I am the father of 6 children. My 4 youngest are adopted. I am the President & Co-founder of a human rights organization working to end child trafficking and exploitation. I am deeply conflicted. Here is why:Go read the whole thing, then tell us what you think. As an adoptive parent who has adopted internationally -- twice -- I often feel conflicted about international adoption. Do you?
When I was in Cambodia about 8 years ago, the Director of a large human rights agency asked me; “Do you really want to do something practical to stop child trafficking?” I of course answered yes. She said; “Then do something about international adoption.” At the time, I honestly wasn’t sure what she meant. She then went on to explain about how international adoption, if not done well and with vigilance, can fuel child trafficking.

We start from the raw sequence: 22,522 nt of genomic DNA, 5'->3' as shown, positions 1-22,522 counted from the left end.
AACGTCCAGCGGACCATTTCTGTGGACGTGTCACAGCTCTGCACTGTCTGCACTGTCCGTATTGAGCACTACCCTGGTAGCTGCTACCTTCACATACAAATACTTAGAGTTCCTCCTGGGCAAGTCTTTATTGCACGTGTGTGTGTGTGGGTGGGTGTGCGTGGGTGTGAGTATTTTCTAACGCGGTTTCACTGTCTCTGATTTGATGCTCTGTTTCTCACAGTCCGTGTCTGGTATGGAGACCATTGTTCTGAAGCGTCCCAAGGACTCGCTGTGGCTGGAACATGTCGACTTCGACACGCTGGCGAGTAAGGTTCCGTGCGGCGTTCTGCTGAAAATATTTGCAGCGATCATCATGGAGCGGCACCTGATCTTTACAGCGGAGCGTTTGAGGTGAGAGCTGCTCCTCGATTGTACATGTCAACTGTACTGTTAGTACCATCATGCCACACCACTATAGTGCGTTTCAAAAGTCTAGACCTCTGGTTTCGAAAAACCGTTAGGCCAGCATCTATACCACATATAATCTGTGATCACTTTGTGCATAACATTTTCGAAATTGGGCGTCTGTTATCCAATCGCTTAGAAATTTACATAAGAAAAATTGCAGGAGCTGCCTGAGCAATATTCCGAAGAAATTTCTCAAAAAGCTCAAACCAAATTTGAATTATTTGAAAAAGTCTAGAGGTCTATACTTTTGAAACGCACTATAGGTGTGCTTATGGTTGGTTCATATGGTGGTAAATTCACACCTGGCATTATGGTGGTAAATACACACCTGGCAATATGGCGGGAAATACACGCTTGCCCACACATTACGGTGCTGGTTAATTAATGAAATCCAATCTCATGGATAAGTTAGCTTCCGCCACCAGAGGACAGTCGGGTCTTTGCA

To be truthful, my immediate reaction was defensiveness. I was even a little offended. Mostly because I am an adoptive father and I believe that adoption can be a viable and compassionate response to the global orphan crisis. But also offended, or more aptly put… mad as hell that traffickers would prey on the most vulnerable; turning orphans into commodities.
Since that conversation I’ve learned a lot and continue to learn, from my daily fight to end child trafficking and exploitation, as well as from our family’s own journey of international and domestic adoptions.
I’ve discovered she was right. Intercountry adoption, if not regulated and monitored can contribute to the trafficking of children.
Wednesday, January 26, 2011
Conflicted . . .
An adoptive father, who is also a human rights activist working to end child trafficking and exploitation, writes about the conflict he feels because he knows international adoption does, in fact, fuel trafficking: